Gonzalez explains that “patients who come to our office reporting tinnitus and hearing loss in association with COVID-19 have expressed quite a bit of variability in their tinnitus severity or in the duration after it was noticed. It is our experience that not everyone who has gotten COVID-19 has reported hearing loss or tinnitus, so it has been difficult to determine if these symptoms were truly a result of COVID-19 or other factors.”

How COVID-19 might affect hearing

COVD-19 patients may develop tinnitus or other auditory symptoms because of a “dysregulation of the immune system due to virus entry into the neural pathways,” says Gonzalez, while Munro explains that “some viruses damage the delicate sensory cells in the ear and/or the hearing nerve.” Munro adds: “For some people, it might not be damage caused by the virus, but related to other factors such as changes in lifestyle.”

How long COVID patients experience tinnitus also varies. “Some have reported the tinnitus to be short lasting while symptomatic, [and] others have reported from weeks to months of tinnitus following COVID-19,” says Gonzalez. However, Gonzalez points out that not everyone with COVID-19 experiences tinnitus, and “it can be hard to determine if tinnitus was truly a result from COVID-19 or other factors, such as existing hearing loss, noise exposure, middle ear fluid, etc. Due to these other factors, research data has not been successful in truly identifying COVID-19 as a factor that can cause permanent tinnitus.”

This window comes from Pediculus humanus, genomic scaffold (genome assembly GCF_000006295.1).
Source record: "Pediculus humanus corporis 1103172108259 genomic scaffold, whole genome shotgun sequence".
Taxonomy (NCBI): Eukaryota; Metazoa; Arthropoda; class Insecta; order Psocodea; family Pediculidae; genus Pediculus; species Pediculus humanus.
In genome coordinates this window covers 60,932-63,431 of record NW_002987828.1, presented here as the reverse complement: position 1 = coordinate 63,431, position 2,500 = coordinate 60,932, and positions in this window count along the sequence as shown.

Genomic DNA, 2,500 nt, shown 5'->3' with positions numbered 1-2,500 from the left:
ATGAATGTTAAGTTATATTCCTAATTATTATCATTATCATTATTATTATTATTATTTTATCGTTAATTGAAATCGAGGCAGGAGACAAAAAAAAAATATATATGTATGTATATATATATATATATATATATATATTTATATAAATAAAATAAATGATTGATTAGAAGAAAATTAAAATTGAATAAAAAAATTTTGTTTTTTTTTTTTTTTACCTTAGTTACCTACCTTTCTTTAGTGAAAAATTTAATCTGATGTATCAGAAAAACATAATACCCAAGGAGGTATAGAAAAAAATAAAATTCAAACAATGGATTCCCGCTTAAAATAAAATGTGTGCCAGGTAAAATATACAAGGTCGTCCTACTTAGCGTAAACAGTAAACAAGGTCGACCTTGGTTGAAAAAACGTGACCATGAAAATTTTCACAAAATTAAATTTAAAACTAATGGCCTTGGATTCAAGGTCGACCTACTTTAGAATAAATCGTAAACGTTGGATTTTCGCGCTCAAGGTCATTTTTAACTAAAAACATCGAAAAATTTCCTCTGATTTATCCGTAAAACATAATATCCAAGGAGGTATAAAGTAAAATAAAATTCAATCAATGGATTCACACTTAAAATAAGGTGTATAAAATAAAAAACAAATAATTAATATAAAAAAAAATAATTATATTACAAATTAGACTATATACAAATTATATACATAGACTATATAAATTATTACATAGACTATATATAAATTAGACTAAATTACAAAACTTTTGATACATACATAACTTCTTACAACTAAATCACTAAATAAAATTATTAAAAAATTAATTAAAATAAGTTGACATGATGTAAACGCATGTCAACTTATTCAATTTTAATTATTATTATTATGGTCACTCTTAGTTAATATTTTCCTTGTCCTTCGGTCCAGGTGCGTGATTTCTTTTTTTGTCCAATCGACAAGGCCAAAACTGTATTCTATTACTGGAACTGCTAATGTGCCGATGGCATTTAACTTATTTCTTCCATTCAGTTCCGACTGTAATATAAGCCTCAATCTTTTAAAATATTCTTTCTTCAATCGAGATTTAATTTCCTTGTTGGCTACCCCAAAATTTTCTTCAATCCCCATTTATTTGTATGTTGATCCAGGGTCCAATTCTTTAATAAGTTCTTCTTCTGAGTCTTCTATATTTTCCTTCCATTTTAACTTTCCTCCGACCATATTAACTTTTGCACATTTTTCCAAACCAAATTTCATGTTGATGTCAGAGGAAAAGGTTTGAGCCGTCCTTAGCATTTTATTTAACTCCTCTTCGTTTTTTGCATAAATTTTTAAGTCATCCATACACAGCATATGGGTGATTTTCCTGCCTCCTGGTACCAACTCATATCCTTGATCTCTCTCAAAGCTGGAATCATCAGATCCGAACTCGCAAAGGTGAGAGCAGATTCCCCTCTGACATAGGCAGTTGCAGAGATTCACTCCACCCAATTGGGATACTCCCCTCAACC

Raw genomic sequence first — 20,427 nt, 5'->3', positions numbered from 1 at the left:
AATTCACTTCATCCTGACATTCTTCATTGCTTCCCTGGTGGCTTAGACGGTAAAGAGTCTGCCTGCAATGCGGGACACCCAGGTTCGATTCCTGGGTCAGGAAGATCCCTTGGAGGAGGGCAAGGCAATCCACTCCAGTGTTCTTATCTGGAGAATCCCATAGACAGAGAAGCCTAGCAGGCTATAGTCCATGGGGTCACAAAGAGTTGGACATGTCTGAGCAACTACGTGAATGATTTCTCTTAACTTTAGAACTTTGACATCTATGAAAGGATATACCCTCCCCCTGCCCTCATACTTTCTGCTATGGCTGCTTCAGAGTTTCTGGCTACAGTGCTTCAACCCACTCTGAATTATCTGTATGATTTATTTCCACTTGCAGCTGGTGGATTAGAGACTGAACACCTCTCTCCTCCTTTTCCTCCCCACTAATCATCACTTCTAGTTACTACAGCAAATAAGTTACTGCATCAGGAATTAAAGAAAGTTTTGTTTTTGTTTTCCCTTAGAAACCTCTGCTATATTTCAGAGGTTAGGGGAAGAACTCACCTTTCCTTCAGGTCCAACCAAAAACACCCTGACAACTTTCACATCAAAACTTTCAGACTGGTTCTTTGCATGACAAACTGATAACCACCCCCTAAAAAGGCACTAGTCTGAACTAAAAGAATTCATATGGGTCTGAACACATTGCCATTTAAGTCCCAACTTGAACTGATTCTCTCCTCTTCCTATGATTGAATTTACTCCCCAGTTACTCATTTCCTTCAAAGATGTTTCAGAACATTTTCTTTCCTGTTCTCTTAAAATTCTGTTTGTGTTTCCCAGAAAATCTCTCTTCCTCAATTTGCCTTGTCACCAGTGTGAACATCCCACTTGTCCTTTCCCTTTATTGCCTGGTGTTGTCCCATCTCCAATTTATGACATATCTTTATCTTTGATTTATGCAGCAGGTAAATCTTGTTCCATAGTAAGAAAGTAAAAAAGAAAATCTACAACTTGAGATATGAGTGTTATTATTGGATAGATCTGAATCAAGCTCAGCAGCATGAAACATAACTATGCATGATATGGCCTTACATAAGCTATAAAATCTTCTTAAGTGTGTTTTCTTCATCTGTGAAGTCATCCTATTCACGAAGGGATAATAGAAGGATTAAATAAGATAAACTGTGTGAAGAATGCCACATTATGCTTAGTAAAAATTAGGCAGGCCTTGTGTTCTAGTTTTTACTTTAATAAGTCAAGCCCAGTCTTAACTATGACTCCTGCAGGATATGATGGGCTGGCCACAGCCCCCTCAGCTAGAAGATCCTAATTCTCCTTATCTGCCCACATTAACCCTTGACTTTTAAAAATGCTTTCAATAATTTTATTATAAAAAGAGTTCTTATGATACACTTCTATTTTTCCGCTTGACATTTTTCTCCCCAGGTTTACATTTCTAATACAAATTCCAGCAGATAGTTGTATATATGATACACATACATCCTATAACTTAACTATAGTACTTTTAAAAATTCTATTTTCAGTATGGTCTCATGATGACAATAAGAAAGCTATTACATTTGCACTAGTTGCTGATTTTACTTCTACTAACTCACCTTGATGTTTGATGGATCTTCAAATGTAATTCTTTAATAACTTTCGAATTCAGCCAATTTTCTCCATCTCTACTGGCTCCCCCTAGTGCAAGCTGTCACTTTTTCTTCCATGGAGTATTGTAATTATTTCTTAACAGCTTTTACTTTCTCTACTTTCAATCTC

It’s worth noting that tinnitus itself is “incredibly common,” Dr. Maura Cosetti, director of the Cochlear Implant Center at the Ear Institute of the New York Eye and Ear Infirmary of Mount Sinai, tells Yahoo Life, affecting an estimated 50 million Americans. So it’s also possible that patients may have had some underlying hearing loss and “COVID is maybe an exacerbation of that,” Cosetti says.

Best treatment options for tinnitus and hearing loss